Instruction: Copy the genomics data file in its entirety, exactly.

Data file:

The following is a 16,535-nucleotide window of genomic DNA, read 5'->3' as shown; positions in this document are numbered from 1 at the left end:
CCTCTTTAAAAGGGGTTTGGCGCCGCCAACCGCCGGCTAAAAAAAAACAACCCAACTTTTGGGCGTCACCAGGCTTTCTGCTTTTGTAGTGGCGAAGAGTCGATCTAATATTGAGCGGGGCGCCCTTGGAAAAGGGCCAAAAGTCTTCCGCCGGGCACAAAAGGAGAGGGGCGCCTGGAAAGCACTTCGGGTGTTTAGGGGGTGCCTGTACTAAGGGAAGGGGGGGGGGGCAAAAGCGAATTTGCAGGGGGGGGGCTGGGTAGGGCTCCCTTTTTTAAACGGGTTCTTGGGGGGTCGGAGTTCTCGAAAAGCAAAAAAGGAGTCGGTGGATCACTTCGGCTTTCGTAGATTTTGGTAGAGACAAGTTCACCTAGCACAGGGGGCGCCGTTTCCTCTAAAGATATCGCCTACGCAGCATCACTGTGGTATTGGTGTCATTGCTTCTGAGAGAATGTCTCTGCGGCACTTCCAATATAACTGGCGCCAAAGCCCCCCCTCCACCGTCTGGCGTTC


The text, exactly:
The following is a 16,535-nucleotide window of genomic DNA, read 5'->3' as shown; positions in this document are numbered from 1 at the left end:
CCTCTTTAAAAGGGGTTTGGCGCCGCCAACCGCCGGCTAAAAAAAAACAACCCAACTTTTGGGCGTCACCAGGCTTTCTGCTTTTGTAGTGGCGAAGAGTCGATCTAATATTGAGCGGGGCGCCCTTGGAAAAGGGCCAAAAGTCTTCCGCCGGGCACAAAAGGAGAGGGGCGCCTGGAAAGCACTTCGGGTGTTTAGGGGGTGCCTGTACTAAGGGAAGGGGGGGGGGGCAAAAGCGAATTTGCAGGGGGGGGGCTGGGTAGGGCTCCCTTTTTTAAACGGGTTCTTGGGGGGTCGGAGTTCTCGAAAAGCAAAAAAGGAGTCGGTGGATCACTTCGGCTTTCGTAGATTTTGGTAGAGACAAGTTCACCTAGCACAGGGGGCGCCGTTTCCTCTAAAGATATCGCCTACGCAGCATCACTGTGGTATTGGTGTCATTGCTTCTGAGAGAATGTCTCTGCGGCACTTCCAATATAACTGGCGCCAAAGCCCCCCCTCCACCGTCTGGCGTTC